8. maggie-stiefvater:

    I keep getting asked if you need a degree to be a writer. No, you need an EDUCATION, and a degree is just one example of that.

    (And you must keep self-educating. This does not mean always going back for a new degree, though some go down that path…)


  9. "If you only write when inspired, you may be a fairly decent poet, but you’ll never be a novelist."

    Neil Gaiman (via thatlitsite)

    While I get the point behind this re novelists, and totally agree, I actually take a issue with the idea that poets can become good by only writing when inspired. The best poets I’ve talked to (and I’ve met quite a few awesome poets, including a couple U.S. Poet Laureates, through my day job) write pretty much the same way novelists do: working even when inspiration feels far off, revising and revising and revising, putting down words even when they don’t feel inspired, because at least then you’ll have something to work with.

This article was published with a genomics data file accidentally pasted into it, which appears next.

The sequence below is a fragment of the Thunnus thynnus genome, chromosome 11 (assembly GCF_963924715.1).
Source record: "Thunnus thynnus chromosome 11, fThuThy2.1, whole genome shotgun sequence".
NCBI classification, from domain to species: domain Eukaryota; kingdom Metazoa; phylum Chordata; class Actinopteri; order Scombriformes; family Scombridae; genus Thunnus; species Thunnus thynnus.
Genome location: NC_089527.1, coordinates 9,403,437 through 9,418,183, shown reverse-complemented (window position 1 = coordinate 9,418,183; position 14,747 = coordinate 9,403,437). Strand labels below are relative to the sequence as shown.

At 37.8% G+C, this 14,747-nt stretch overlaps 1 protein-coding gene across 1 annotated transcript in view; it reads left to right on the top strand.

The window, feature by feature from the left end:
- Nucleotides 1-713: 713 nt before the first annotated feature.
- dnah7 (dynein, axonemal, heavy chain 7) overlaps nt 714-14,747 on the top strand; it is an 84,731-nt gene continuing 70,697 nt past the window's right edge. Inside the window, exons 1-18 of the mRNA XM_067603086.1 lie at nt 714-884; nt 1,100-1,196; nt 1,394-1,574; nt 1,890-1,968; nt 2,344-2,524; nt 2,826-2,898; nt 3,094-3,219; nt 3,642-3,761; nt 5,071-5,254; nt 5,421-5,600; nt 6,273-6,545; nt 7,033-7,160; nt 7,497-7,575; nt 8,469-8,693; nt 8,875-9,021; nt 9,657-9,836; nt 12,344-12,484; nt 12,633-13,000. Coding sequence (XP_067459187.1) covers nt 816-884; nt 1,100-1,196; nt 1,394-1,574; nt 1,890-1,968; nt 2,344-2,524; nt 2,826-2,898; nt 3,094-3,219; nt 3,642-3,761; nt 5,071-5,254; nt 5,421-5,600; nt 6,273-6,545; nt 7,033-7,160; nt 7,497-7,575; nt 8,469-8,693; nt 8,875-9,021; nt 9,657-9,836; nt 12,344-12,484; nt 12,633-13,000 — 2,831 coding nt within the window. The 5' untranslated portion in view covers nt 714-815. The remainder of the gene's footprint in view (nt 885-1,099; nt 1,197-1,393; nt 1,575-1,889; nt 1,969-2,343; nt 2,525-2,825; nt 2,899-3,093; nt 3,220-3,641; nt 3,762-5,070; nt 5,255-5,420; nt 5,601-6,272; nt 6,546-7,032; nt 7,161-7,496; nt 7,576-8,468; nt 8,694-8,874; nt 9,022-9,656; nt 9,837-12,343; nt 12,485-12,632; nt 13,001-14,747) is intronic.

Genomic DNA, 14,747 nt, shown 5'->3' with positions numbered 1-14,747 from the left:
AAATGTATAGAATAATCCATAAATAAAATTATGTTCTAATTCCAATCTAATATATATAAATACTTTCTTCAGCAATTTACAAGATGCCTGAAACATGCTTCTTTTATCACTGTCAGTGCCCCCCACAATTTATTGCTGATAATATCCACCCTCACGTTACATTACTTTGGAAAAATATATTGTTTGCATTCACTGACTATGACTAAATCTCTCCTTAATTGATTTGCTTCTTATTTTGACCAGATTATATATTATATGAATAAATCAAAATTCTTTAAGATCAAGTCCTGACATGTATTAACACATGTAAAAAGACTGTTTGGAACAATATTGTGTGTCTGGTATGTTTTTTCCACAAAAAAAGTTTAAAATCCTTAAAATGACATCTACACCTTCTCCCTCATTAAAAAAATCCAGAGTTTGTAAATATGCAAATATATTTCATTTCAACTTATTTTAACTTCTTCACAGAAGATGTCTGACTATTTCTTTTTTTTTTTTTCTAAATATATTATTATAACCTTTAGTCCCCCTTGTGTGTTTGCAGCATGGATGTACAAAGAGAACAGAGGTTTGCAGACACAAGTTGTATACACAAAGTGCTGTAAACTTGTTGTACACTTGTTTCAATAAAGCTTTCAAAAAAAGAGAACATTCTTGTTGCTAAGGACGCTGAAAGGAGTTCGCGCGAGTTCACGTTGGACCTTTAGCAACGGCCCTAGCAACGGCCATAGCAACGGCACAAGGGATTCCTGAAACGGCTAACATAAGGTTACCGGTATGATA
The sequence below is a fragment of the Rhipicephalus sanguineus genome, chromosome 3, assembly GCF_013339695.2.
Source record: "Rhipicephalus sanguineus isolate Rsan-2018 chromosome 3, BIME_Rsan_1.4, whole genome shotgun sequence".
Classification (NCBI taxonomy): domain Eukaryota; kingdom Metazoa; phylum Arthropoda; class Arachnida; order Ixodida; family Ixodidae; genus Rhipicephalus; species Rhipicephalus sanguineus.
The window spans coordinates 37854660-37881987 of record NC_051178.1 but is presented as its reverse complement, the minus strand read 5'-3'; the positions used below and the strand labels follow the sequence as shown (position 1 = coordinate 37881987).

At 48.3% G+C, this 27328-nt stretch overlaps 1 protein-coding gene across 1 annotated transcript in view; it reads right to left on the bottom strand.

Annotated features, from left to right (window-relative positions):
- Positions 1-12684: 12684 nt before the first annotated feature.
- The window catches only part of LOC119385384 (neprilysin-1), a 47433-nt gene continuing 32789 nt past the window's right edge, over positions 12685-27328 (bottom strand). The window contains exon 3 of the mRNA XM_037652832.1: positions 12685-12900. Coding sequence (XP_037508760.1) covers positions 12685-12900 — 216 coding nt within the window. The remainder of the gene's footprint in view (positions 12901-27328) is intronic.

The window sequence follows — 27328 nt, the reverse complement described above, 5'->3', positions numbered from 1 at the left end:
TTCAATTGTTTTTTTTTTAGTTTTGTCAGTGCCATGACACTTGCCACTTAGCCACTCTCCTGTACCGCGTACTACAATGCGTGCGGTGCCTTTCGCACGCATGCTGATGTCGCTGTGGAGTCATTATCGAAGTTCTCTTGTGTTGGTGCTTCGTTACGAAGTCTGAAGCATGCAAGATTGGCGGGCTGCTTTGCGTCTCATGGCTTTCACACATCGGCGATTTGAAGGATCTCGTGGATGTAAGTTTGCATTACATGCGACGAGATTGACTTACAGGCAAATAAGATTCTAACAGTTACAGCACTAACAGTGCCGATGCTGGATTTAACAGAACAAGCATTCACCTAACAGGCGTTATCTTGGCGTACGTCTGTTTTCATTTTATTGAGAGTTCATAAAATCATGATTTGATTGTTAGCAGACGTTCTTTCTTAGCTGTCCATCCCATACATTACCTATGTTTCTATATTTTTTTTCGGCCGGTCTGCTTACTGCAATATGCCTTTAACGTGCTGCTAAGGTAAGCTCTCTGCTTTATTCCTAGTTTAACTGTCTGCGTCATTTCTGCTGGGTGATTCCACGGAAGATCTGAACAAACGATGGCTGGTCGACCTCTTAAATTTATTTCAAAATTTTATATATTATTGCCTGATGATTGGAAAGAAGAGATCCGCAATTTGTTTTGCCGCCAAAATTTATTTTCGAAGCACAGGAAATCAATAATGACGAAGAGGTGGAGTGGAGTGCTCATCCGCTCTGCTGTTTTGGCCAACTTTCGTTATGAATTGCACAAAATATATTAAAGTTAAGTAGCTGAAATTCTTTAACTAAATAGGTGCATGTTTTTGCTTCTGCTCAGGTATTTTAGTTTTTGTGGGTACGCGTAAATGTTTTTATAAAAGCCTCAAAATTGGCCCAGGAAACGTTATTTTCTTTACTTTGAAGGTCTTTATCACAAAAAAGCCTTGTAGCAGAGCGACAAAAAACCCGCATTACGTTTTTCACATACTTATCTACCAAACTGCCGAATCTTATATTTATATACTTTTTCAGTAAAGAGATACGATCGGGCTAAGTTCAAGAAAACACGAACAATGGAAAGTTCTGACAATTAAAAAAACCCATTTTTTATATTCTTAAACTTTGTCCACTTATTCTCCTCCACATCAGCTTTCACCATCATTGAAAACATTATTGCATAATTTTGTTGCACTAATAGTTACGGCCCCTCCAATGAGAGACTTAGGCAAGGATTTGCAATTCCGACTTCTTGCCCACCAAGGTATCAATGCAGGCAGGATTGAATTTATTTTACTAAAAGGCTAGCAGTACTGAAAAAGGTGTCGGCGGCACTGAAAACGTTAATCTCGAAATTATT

*minor nitpick of the morning*

    (via eilisoneal)

    Yeah, but “fairly decent” differs from “professional literary figure”, too.

    I often am just that type of poet, because writing other stuff takes up my time. I’d like to be more dedicated, and when I do disciplined poem-a-day stuff it works wonders, but I think my usual level is exactly what he’s talking about…

    Not to argue, just to say I totally feel what he’s trying to say there. And I wish to escape it XD

    (via eilisoneal)


  10. ninjaeyecandy:



    i don’t understand why people don’t instantly respond to “what would your dream superpower be” with the ability to manipulate probability.
    think about it. what’s the chance someone will drop 1mil in front of me? 0%? let’s make that 100%. what’s the probability i’ll wake up tomorrow and be X gender? 100%. what’s the probability my bathtub is filled with mac and cheese? 100%.

    as a casino employee I can confirm this would be terrifying as fuck

    I wrote a character with this ability once and it was SO MUCH FUN.

    (His coworkers still hadn’t learned not to bet against him, even though he warned them it was a bad idea…)

    I’m trying to remember the story I’ve read that had that element, but anyway, yes.

    There are certain “lucky” people already who know how to game probabilities, they’d be terrifying with this sort of power.